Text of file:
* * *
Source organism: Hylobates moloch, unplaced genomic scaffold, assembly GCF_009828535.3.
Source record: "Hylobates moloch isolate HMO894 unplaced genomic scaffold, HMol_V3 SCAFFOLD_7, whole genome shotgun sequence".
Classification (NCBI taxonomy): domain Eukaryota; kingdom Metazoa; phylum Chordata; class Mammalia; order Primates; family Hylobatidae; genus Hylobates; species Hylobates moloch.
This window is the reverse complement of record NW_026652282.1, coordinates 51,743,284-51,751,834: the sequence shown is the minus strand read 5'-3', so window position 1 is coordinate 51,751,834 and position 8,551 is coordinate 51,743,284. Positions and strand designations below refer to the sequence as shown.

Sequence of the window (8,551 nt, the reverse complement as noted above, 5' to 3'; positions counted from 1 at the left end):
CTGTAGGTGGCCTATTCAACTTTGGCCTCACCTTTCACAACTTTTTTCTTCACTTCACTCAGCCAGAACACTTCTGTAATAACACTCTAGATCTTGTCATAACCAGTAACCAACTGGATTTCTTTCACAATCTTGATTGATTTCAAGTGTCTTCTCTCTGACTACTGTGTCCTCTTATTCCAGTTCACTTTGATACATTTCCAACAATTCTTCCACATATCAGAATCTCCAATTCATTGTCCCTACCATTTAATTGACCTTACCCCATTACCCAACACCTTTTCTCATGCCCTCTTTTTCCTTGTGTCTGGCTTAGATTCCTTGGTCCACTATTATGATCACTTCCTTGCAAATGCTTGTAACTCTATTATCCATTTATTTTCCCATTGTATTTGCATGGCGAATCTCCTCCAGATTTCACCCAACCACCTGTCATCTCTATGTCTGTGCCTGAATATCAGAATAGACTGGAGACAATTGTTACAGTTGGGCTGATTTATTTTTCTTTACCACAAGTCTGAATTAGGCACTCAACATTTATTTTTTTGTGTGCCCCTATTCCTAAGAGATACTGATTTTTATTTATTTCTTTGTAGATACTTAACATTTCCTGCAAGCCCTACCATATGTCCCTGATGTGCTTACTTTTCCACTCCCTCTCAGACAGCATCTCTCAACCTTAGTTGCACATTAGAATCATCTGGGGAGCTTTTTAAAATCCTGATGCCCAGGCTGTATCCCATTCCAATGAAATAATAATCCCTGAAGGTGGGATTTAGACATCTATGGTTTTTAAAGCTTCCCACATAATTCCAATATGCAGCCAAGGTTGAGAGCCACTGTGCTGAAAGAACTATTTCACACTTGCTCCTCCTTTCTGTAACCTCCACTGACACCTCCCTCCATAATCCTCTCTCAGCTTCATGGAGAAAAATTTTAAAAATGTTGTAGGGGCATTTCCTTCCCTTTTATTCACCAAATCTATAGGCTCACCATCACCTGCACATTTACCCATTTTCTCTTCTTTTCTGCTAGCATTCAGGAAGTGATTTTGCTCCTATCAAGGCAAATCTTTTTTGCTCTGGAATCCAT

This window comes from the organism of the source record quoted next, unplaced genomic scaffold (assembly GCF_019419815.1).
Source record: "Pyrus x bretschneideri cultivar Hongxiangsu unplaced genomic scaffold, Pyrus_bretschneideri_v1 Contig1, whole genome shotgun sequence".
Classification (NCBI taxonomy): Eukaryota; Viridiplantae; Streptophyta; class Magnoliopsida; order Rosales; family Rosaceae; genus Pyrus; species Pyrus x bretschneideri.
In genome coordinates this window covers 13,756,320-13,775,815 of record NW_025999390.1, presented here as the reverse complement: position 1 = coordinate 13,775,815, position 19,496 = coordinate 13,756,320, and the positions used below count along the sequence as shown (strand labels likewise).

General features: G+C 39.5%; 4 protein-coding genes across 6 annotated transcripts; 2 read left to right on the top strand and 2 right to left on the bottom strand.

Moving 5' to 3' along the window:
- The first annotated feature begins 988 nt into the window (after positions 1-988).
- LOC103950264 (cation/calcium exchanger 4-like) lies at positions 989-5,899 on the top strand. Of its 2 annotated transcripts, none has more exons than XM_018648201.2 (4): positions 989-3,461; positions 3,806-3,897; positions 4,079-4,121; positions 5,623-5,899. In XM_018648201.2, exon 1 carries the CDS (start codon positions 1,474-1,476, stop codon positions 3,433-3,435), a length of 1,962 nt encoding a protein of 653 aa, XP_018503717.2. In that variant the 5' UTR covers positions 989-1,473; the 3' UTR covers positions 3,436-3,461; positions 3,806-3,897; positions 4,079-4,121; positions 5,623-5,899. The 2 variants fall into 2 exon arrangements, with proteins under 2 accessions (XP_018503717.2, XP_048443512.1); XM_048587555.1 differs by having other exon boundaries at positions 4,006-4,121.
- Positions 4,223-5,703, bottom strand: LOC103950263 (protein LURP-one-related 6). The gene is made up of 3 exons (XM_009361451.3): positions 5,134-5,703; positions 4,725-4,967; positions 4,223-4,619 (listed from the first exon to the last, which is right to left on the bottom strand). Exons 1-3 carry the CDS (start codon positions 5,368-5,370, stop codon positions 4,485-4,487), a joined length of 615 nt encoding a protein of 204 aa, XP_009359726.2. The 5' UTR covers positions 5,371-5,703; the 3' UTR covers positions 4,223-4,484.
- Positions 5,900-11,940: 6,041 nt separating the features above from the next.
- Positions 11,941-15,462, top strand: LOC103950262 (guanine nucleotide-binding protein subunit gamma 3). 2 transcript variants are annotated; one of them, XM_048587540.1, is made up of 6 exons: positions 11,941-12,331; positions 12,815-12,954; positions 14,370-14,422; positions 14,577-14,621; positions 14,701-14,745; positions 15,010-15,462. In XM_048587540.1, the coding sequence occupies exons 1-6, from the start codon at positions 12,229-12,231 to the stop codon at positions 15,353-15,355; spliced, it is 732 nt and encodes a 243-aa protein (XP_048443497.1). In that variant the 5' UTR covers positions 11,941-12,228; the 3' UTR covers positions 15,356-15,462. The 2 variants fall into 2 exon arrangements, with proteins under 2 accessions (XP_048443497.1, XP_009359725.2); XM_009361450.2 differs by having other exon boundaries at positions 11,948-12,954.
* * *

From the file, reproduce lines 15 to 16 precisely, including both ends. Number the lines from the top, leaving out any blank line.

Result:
- Positions 4,223-5,703, bottom strand: LOC103950263 (protein LURP-one-related 6). The gene is made up of 3 exons (XM_009361451.3): positions 5,134-5,703; positions 4,725-4,967; positions 4,223-4,619 (listed from the first exon to the last, which is right to left on the bottom strand). Exons 1-3 carry the CDS (start codon positions 5,368-5,370, stop codon positions 4,485-4,487), a joined length of 615 nt encoding a protein of 204 aa, XP_009359726.2. The 5' UTR covers positions 5,371-5,703; the 3' UTR covers positions 4,223-4,484.
- Positions 5,900-11,940: 6,041 nt separating the features above from the next.